Canada’s bank regulator is proposing tougher lending rules that would make it even harder for borrowers to get a mortgage, after a spike in borrowing costs that has upended household budgets and ramped up risks to the banking system.
Three proposals unveiled Thursday by the Office of the Superintendent of Financial Institutions (OSFI) would tighten underwriting rules for federally regulated banks, which already have the strictest standards among lenders.
The regulator is considering limiting the share of highly leveraged borrowers a bank can have in its mortgage portfolio, toughening debt servicing metrics and bolstering the mortgage stress test for risky loans. If new rules are implemented, they would make it harder for borrowers to get a mortgage.
But the current climate is already tough for many lenders, and borrowing has dropped significantly, as many Canadians no longer qualify for a mortgage because interest rates on the loans have more than doubled in a year.
“This is really just incrementally impacting people’s ability to borrow,” said Mike Rizvanovic, financial services analyst with investment bank KBW. “It’s almost after the fact. This should have been addressed before the last run-up [in the market], which was all through COVID, practically.”
The real estate industry has been asking OSFI to relax the mortgage stress test, which requires borrowers to prove they can make their monthly payments at an interest rate at least two percentage points higher than their actual mortgage rate.
But aside from toying with offering more flexibility in the stress test, the plans OSFI floated on Thursday would further squeeze lending at a time when the sharp rise in interest rates has priced many prospective buyers out of the market and increased monthly expenses for mortgage holders.
OSFI’s proposals are open for comment until April 14. The regulator did not say how long it would take to review the comments or issue new rules.
In a statement with the proposals, OSFI praised the mortgage stress test for ensuring that borrowers could handle higher borrowing costs. But it also said that “mortgage lending risks, particularly related to debt serviceability, have increased considerably since the onset of the pandemic.”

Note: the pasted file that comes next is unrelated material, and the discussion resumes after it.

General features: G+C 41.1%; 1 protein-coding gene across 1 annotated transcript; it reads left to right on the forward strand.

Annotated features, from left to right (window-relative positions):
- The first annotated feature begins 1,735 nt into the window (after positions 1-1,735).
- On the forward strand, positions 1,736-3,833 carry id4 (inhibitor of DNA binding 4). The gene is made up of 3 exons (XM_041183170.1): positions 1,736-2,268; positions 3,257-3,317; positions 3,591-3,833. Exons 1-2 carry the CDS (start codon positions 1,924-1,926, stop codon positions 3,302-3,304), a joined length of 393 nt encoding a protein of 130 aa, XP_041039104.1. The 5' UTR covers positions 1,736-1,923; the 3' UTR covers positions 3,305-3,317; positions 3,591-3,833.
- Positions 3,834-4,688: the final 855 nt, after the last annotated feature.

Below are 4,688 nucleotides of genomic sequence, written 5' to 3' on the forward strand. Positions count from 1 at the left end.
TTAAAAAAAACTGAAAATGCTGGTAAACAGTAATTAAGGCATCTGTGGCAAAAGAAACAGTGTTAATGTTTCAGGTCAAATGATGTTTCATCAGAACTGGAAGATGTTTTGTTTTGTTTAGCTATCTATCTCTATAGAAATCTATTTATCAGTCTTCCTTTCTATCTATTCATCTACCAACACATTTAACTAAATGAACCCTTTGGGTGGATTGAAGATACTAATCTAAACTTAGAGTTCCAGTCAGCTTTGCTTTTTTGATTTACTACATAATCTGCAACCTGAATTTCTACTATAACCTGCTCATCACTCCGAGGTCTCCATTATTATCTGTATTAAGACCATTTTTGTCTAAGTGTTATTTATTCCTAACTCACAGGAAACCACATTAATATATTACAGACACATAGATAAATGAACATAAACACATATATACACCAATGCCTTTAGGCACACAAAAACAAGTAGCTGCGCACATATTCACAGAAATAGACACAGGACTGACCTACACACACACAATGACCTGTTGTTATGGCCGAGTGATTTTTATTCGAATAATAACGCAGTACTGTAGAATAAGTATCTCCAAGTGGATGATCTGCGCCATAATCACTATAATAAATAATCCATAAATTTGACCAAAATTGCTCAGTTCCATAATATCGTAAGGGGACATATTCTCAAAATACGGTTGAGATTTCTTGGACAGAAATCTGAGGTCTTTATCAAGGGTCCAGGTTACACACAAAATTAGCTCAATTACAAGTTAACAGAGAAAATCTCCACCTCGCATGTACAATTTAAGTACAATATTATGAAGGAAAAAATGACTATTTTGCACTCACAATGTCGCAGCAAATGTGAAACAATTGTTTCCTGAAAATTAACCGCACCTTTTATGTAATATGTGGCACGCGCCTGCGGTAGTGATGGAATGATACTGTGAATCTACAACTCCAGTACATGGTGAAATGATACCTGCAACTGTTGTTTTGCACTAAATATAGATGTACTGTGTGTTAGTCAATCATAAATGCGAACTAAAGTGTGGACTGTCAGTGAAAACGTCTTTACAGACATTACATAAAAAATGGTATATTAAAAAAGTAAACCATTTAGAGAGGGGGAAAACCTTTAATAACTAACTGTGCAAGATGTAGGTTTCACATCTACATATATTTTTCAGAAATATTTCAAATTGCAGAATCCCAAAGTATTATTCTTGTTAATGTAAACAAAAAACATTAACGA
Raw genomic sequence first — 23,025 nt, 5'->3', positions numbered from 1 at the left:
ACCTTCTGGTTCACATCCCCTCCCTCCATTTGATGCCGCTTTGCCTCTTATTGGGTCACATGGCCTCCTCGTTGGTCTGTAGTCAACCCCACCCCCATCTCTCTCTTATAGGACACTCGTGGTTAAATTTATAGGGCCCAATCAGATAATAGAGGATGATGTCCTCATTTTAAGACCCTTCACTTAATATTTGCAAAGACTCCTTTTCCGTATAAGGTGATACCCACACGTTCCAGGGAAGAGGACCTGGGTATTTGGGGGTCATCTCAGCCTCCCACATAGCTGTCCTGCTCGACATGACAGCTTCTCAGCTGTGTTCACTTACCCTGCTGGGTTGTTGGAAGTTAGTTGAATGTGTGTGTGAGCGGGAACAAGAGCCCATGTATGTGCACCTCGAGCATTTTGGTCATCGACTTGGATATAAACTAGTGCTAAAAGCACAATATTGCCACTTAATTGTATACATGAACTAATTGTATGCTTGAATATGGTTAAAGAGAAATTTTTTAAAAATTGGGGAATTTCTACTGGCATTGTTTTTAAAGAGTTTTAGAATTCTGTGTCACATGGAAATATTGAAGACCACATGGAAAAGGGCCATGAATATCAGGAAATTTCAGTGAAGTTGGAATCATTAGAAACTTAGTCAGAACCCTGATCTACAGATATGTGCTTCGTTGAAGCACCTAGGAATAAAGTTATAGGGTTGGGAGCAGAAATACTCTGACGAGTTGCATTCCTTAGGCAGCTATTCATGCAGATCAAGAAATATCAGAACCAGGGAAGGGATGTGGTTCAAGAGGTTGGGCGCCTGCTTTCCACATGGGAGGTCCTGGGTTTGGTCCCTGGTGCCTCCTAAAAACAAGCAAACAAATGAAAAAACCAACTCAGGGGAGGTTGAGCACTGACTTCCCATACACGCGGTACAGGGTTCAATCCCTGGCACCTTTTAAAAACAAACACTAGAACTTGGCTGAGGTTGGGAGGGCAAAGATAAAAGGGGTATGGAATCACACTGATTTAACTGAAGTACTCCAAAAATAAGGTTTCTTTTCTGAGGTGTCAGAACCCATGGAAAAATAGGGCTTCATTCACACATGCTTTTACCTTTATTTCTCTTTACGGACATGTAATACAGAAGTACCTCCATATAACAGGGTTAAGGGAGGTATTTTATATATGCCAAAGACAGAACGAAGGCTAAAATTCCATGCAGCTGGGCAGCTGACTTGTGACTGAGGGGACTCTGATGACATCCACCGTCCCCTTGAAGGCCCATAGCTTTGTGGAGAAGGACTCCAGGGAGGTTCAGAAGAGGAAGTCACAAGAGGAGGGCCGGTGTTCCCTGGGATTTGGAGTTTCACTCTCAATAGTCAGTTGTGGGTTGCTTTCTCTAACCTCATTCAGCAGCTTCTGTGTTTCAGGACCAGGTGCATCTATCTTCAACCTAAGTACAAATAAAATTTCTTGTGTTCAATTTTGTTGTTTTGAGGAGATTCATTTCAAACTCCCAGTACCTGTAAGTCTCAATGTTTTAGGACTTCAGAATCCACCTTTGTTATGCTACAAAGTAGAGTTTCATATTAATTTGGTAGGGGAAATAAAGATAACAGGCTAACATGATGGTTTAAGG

OSFI proposes curbing banks’ loans to highly indebted borrowers, defined as those whose mortgage is 4.5 times greater than their annual income or more, also known as a loan-to-income threshold. OSFI wants to limit these borrowers to 25 per cent of a lender’s new loans every quarter. As part of this, OSFI is mulling a consistent definition of income, which is tricky given the bevy of situations households find themselves in, such as the loss of earnings during a parental leave.
The second proposal could toughen criteria that evaluate a borrower’s ability to pay their mortgage loan and all other expenses, also known as debt service metrics. Borrowers who must take out mortgage insurance currently have to meet specific requirements that show that their share of monthly household income can cover all housing costs, credit cards, lines of credit and other loans. (A borrower needs mortgage insurance when they make a down payment that is less than 20 per cent of the property’s purchase price.)
OSFI has floated using the same debt service rules for borrowers who do not require insurance – those who make a down payment that is at least one-fifth of the property’s purchase price. That would give lenders less discretion to deal with uninsured borrowers and toughen the rules on those borrowers.
The third proposal looks at changing the mortgage stress test so it corresponds more closely with a loan’s level of risk.
The mortgage stress test was introduced during the 2016-2017 real estate frenzy in Toronto and Vancouver. The real estate industry heavily criticized the stress test during the boom times because it reduced the maximum a client could borrow.
If some of OSFI’s proposals are adopted this year, it is not clear what they will accomplish when households that took out large loans when interest rates were near zero during the real estate boom early in the pandemic are now swimming in debt.
“What problem are they trying to address here? And even if they were to address the problem, it’s only new home buyers,” said Dan Eisner, chief executive with True North Mortgage, a non-bank prime lender and mortgage brokerage.
For each proposal, OSFI has asked a series of questions and is seeking comment on the potential joint impact of all three plans.
Mortgage experts said tighter bank rules would push more borrowers to subprime lenders, which are not regulated by OSFI. Borrowers who have not qualified for a large enough loan from a bank have already flocked to private lenders.
“What does this mean for borrowers? This will push them into the private lending space, where they will be hit with significantly higher borrowing costs,” said Laura Martin, chief operating officer of mortgage brokerage Matrix Mortgage Global.
Most of the major banks did not respond to a request for comment. Royal Bank of Canada said it will participate in the consultation process and said it has prudent underwriting policies and practices.